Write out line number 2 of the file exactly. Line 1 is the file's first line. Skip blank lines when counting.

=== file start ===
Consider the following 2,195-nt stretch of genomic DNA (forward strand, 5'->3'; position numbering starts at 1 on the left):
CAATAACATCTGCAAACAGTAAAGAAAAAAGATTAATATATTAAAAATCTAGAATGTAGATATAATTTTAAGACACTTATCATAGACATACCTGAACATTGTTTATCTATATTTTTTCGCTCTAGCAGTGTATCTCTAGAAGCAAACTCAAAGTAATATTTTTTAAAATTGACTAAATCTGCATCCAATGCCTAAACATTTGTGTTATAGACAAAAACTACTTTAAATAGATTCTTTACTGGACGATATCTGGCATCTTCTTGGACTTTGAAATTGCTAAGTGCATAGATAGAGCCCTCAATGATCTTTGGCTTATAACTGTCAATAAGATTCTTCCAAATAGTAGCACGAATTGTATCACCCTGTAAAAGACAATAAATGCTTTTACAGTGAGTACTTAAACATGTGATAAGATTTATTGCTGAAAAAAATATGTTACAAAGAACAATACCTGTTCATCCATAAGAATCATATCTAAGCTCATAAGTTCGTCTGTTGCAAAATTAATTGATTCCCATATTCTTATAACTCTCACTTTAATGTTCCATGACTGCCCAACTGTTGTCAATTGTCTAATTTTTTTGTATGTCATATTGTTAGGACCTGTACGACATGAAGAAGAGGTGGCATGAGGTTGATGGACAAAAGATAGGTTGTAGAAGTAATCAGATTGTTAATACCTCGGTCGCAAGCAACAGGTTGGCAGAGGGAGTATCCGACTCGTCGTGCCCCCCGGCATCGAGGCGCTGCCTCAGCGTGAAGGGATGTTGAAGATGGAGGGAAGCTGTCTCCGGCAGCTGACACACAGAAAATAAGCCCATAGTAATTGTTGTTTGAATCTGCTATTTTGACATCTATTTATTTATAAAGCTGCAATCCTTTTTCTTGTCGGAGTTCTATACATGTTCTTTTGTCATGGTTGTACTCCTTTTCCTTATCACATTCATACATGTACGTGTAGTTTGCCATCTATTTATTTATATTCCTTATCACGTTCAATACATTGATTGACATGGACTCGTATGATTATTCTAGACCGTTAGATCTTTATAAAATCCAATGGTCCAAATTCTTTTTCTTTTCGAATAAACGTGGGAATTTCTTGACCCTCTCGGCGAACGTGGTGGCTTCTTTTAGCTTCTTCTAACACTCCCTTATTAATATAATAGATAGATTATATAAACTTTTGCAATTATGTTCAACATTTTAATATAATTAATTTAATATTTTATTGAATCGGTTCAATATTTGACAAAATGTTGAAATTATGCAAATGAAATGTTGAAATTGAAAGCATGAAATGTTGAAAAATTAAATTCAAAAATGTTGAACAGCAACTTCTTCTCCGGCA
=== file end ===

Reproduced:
CAATAACATCTGCAAACAGTAAAGAAAAAAGATTAATATATTAAAAATCTAGAATGTAGATATAATTTTAAGACACTTATCATAGACATACCTGAACATTGTTTATCTATATTTTTTCGCTCTAGCAGTGTATCTCTAGAAGCAAACTCAAAGTAATATTTTTTAAAATTGACTAAATCTGCATCCAATGCCTAAACATTTGTGTTATAGACAAAAACTACTTTAAATAGATTCTTTACTGGACGATATCTGGCATCTTCTTGGACTTTGAAATTGCTAAGTGCATAGATAGAGCCCTCAATGATCTTTGGCTTATAACTGTCAATAAGATTCTTCCAAATAGTAGCACGAATTGTATCACCCTGTAAAAGACAATAAATGCTTTTACAGTGAGTACTTAAACATGTGATAAGATTTATTGCTGAAAAAAATATGTTACAAAGAACAATACCTGTTCATCCATAAGAATCATATCTAAGCTCATAAGTTCGTCTGTTGCAAAATTAATTGATTCCCATATTCTTATAACTCTCACTTTAATGTTCCATGACTGCCCAACTGTTGTCAATTGTCTAATTTTTTTGTATGTCATATTGTTAGGACCTGTACGACATGAAGAAGAGGTGGCATGAGGTTGATGGACAAAAGATAGGTTGTAGAAGTAATCAGATTGTTAATACCTCGGTCGCAAGCAACAGGTTGGCAGAGGGAGTATCCGACTCGTCGTGCCCCCCGGCATCGAGGCGCTGCCTCAGCGTGAAGGGATGTTGAAGATGGAGGGAAGCTGTCTCCGGCAGCTGACACACAGAAAATAAGCCCATAGTAATTGTTGTTTGAATCTGCTATTTTGACATCTATTTATTTATAAAGCTGCAATCCTTTTTCTTGTCGGAGTTCTATACATGTTCTTTTGTCATGGTTGTACTCCTTTTCCTTATCACATTCATACATGTACGTGTAGTTTGCCATCTATTTATTTATATTCCTTATCACGTTCAATACATTGATTGACATGGACTCGTATGATTATTCTAGACCGTTAGATCTTTATAAAATCCAATGGTCCAAATTCTTTTTCTTTTCGAATAAACGTGGGAATTTCTTGACCCTCTCGGCGAACGTGGTGGCTTCTTTTAGCTTCTTCTAACACTCCCTTATTAATATAATAGATAGATTATATAAACTTTTGCAATTATGTTCAACATTTTAATATAATTAATTTAATATTTTATTGAATCGGTTCAATATTTGACAAAATGTTGAAATTATGCAAATGAAATGTTGAAATTGAAAGCATGAAATGTTGAAAAATTAAATTCAAAAATGTTGAACAGCAACTTCTTCTCCGGCA